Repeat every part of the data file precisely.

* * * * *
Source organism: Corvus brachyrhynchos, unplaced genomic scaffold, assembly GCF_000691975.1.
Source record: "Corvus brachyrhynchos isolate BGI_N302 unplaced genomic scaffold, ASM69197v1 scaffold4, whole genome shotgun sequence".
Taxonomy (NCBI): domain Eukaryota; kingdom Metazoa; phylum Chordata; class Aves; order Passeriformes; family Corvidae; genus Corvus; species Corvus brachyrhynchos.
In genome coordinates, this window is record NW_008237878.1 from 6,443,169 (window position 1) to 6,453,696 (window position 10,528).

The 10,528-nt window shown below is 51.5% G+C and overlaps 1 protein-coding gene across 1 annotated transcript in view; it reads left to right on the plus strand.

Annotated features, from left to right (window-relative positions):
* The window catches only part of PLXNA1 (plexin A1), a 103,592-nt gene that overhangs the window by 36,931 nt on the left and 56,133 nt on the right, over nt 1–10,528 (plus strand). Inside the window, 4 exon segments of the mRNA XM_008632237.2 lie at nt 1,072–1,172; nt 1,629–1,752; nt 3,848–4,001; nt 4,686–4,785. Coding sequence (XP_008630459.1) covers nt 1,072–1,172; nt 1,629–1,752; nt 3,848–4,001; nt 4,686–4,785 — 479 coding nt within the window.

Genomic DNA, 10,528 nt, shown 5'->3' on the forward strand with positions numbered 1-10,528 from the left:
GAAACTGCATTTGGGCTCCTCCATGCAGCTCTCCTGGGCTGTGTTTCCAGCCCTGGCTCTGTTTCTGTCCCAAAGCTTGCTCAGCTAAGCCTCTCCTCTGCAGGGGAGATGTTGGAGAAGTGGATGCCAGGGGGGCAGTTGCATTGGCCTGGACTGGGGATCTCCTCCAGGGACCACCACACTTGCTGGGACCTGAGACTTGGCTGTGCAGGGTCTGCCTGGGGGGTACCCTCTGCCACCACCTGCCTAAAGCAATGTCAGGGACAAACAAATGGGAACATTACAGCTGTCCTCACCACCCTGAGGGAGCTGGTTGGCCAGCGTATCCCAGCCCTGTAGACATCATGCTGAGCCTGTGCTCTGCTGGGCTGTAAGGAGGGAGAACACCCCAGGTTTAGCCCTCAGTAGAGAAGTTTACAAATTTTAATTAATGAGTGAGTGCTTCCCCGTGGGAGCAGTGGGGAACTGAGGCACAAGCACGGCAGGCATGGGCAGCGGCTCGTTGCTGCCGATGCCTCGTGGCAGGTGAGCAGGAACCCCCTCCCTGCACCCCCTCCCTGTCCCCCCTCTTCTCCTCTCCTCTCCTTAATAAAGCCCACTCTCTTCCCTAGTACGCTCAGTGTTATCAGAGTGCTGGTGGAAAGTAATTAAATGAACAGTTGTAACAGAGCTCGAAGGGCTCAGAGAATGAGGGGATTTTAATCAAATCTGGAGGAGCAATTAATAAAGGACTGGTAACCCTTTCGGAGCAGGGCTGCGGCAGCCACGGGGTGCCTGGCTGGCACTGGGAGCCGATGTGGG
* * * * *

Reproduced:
Source organism: Corvus brachyrhynchos, unplaced genomic scaffold, assembly GCF_000691975.1.
Source record: "Corvus brachyrhynchos isolate BGI_N302 unplaced genomic scaffold, ASM69197v1 scaffold4, whole genome shotgun sequence".
Taxonomy (NCBI): domain Eukaryota; kingdom Metazoa; phylum Chordata; class Aves; order Passeriformes; family Corvidae; genus Corvus; species Corvus brachyrhynchos.
In genome coordinates, this window is record NW_008237878.1 from 6,443,169 (window position 1) to 6,453,696 (window position 10,528).

The 10,528-nt window shown below is 51.5% G+C and overlaps 1 protein-coding gene across 1 annotated transcript in view; it reads left to right on the plus strand.

Annotated features, from left to right (window-relative positions):
* The window catches only part of PLXNA1 (plexin A1), a 103,592-nt gene that overhangs the window by 36,931 nt on the left and 56,133 nt on the right, over nt 1–10,528 (plus strand). Inside the window, 4 exon segments of the mRNA XM_008632237.2 lie at nt 1,072–1,172; nt 1,629–1,752; nt 3,848–4,001; nt 4,686–4,785. Coding sequence (XP_008630459.1) covers nt 1,072–1,172; nt 1,629–1,752; nt 3,848–4,001; nt 4,686–4,785 — 479 coding nt within the window.

Genomic DNA, 10,528 nt, shown 5'->3' on the forward strand with positions numbered 1-10,528 from the left:
GAAACTGCATTTGGGCTCCTCCATGCAGCTCTCCTGGGCTGTGTTTCCAGCCCTGGCTCTGTTTCTGTCCCAAAGCTTGCTCAGCTAAGCCTCTCCTCTGCAGGGGAGATGTTGGAGAAGTGGATGCCAGGGGGGCAGTTGCATTGGCCTGGACTGGGGATCTCCTCCAGGGACCACCACACTTGCTGGGACCTGAGACTTGGCTGTGCAGGGTCTGCCTGGGGGGTACCCTCTGCCACCACCTGCCTAAAGCAATGTCAGGGACAAACAAATGGGAACATTACAGCTGTCCTCACCACCCTGAGGGAGCTGGTTGGCCAGCGTATCCCAGCCCTGTAGACATCATGCTGAGCCTGTGCTCTGCTGGGCTGTAAGGAGGGAGAACACCCCAGGTTTAGCCCTCAGTAGAGAAGTTTACAAATTTTAATTAATGAGTGAGTGCTTCCCCGTGGGAGCAGTGGGGAACTGAGGCACAAGCACGGCAGGCATGGGCAGCGGCTCGTTGCTGCCGATGCCTCGTGGCAGGTGAGCAGGAACCCCCTCCCTGCACCCCCTCCCTGTCCCCCCTCTTCTCCTCTCCTCTCCTTAATAAAGCCCACTCTCTTCCCTAGTACGCTCAGTGTTATCAGAGTGCTGGTGGAAAGTAATTAAATGAACAGTTGTAACAGAGCTCGAAGGGCTCAGAGAATGAGGGGATTTTAATCAAATCTGGAGGAGCAATTAATAAAGGACTGGTAACCCTTTCGGAGCAGGGCTGCGGCAGCCACGGGGTGCCTGGCTGGCACTGGGAGCCGATGTGGG